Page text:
Let me suggest that untreated psychological trauma (loosely diagnosed) is one major reason. The convert may suffer more or less emotional trauma depending on many factors: his starting religion or philosophy, the reaction of his friends and family, the wisdom of his catechists, the presence of a guide leading him into the Church, his education, his emotional stability, his proclivity to cynicism, his attitude towards authority figures, his romantic entanglements, and so on.
(There is a similarly themed article recently published on The Remnant’s website concerning the trauma suffered by traditionalists under their prelates, which I only mention here for the sake of thoroughness.)
|Apostate monk (source)|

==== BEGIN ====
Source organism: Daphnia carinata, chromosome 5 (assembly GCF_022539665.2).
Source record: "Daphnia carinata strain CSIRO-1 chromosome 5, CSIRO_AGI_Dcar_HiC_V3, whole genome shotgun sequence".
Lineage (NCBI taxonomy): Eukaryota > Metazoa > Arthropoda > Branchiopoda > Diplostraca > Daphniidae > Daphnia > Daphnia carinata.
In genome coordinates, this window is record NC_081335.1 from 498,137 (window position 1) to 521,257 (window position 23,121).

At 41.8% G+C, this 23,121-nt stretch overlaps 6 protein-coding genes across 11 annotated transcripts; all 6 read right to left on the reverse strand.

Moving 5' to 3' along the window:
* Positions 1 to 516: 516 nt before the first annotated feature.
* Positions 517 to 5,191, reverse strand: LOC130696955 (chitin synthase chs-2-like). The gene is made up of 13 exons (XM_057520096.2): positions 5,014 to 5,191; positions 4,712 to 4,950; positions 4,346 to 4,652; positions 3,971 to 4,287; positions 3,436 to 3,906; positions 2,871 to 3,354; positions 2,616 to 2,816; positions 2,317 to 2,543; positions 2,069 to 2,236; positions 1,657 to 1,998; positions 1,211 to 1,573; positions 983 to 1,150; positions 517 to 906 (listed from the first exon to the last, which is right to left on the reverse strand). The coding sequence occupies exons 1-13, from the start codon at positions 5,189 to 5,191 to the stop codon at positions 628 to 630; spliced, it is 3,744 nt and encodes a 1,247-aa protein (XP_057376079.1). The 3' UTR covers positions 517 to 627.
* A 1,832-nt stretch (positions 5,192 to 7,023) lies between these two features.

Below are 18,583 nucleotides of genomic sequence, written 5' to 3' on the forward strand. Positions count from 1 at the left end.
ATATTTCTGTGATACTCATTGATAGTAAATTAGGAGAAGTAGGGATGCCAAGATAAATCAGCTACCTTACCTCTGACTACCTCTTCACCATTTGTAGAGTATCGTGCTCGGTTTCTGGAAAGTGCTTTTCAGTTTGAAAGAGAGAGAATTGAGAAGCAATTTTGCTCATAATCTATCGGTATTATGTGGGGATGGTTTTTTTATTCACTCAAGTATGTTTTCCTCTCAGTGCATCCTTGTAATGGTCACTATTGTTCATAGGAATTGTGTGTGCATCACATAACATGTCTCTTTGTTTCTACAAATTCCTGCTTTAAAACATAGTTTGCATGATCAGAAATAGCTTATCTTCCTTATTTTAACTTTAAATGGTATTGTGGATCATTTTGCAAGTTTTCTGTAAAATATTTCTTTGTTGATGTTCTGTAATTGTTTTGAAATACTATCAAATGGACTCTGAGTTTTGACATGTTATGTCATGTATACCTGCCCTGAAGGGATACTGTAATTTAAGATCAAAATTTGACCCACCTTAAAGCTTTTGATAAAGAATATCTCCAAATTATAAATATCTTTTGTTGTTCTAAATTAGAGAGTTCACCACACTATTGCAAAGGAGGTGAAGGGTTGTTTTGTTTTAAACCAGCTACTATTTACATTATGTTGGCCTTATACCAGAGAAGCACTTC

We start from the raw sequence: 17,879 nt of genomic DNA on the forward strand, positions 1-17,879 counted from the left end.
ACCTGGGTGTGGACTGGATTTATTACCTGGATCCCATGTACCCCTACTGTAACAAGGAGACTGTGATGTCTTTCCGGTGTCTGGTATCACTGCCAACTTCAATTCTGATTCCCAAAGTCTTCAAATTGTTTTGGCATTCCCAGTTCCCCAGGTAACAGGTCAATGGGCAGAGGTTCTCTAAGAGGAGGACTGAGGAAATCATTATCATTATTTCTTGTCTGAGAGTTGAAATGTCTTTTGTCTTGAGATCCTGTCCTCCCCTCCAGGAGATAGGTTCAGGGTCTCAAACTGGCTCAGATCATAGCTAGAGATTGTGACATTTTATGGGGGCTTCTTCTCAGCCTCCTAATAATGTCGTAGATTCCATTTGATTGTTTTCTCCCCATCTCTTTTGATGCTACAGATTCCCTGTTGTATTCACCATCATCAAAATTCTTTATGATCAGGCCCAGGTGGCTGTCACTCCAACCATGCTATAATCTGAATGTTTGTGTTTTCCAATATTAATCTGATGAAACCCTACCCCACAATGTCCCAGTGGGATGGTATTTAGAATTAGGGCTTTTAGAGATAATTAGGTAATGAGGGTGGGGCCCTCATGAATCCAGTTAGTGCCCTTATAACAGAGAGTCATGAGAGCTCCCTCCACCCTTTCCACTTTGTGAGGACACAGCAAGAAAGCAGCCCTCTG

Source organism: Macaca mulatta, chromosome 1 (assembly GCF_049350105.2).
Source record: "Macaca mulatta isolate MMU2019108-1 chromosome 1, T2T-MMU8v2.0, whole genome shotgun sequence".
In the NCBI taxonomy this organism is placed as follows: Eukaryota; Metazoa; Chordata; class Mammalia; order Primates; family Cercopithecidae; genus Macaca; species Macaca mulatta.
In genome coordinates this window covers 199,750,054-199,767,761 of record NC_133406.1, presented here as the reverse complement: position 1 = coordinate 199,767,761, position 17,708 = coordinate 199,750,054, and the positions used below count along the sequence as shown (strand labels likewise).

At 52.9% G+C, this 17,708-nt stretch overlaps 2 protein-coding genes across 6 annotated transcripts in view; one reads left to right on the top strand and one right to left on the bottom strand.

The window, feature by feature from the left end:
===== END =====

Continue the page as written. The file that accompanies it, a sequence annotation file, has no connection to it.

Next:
One can imagine a scenario in which a conversion goes fairly smoothly: raised classically Anglican, which means many outward similarities to Catholicism, as well as a healthy dose of realism about church leaders; friends and family without any hatred of the Church, and indeed fairly curious about it themselves; a local priest who handles RCIA with all seriousness of duty; a beloved college professor acting as sponsor, and as a second person the catechumen can turn to for queries; a decent education that has taught him at least basic reasoning and an appreciation for the liberal arts; zealous in character, yet self-controlled for the most part; hopeful in spite of the evils of man; a healthy relationship with his parents, teachers, and bosses; and finally a girlfriend who is open-minded towards conversion, in spite of a strong emotional attachment to the Church of England. This is more or less a best-case scenario.